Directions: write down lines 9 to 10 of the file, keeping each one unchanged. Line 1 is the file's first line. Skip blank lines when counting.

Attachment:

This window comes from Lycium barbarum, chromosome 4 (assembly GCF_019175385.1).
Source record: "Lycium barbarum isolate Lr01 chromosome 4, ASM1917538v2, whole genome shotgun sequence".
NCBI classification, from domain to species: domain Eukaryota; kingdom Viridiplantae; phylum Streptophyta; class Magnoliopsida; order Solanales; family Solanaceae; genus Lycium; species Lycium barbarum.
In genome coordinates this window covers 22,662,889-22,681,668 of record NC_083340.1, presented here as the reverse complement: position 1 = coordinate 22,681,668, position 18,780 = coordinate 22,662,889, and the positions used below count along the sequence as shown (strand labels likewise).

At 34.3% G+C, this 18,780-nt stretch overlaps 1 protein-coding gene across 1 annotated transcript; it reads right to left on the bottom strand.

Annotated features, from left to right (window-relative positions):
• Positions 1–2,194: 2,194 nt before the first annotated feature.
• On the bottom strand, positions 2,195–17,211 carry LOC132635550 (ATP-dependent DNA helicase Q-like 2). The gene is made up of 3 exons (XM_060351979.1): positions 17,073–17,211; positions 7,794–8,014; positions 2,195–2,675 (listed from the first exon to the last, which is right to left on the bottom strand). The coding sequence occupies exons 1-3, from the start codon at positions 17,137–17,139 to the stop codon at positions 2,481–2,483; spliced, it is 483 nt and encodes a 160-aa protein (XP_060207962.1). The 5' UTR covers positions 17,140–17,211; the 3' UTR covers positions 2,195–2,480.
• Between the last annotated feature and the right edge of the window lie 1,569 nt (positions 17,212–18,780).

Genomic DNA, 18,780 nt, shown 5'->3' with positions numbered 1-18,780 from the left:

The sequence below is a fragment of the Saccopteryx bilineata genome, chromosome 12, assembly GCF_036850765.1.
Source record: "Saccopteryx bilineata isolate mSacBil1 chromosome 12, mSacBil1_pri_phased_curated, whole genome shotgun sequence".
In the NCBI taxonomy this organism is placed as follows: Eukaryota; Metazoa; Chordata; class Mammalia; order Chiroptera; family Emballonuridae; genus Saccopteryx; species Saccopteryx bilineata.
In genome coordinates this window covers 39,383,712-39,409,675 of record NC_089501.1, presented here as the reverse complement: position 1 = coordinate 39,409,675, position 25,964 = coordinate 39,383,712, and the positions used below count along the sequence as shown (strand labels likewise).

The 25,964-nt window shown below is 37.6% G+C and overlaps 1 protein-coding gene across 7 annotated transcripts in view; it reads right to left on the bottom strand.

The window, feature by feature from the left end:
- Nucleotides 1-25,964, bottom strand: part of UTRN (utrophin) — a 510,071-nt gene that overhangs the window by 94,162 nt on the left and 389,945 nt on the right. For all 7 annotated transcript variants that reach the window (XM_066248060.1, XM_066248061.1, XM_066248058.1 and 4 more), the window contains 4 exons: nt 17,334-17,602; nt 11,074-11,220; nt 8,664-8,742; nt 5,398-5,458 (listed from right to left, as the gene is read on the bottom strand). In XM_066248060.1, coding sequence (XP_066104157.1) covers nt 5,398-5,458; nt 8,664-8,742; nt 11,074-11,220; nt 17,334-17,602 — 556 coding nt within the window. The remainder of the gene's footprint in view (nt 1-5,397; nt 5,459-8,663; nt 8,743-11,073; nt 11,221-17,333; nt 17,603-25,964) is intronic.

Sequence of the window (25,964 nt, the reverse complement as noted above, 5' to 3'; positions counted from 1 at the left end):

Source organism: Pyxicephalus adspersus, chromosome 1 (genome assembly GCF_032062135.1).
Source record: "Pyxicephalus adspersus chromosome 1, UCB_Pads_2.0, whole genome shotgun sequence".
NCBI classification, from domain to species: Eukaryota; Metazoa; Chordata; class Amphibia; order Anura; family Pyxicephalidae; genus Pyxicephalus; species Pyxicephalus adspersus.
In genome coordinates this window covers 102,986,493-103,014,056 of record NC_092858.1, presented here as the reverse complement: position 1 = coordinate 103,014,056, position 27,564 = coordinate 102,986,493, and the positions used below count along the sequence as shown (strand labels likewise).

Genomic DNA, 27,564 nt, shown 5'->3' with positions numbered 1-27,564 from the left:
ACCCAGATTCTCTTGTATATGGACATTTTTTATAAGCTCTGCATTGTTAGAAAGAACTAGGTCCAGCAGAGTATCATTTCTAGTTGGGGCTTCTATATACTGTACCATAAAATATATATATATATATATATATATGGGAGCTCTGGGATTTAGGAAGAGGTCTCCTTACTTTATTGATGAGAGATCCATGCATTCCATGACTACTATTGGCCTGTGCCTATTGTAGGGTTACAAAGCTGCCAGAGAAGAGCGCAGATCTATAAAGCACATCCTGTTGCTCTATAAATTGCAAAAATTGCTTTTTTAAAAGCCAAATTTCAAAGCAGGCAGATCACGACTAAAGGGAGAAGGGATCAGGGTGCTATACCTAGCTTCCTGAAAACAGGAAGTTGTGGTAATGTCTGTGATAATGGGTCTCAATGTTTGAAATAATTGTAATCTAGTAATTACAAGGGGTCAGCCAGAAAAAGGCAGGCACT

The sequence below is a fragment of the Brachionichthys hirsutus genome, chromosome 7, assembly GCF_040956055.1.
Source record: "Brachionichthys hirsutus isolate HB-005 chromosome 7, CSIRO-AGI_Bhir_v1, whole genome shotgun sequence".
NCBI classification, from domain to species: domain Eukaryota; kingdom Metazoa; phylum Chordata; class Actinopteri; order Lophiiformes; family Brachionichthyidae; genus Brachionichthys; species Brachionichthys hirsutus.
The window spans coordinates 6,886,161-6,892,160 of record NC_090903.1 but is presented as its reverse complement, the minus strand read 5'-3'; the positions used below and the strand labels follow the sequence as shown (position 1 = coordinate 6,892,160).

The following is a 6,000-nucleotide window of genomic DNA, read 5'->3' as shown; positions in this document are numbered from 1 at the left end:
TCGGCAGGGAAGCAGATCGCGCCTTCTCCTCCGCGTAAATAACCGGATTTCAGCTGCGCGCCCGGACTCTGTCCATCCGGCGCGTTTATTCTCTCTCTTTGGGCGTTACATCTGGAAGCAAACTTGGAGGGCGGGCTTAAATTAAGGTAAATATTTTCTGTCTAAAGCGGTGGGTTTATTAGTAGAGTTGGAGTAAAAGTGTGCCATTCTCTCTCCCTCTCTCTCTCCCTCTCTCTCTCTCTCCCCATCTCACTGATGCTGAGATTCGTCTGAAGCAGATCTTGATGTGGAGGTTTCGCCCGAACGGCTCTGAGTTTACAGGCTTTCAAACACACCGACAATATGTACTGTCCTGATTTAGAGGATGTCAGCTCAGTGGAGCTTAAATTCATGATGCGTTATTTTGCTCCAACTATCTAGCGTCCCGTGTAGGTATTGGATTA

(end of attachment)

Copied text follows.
• Between the last annotated feature and the right edge of the window lie 1,569 nt (positions 17,212–18,780).

Genomic DNA, 18,780 nt, shown 5'->3' with positions numbered 1-18,780 from the left: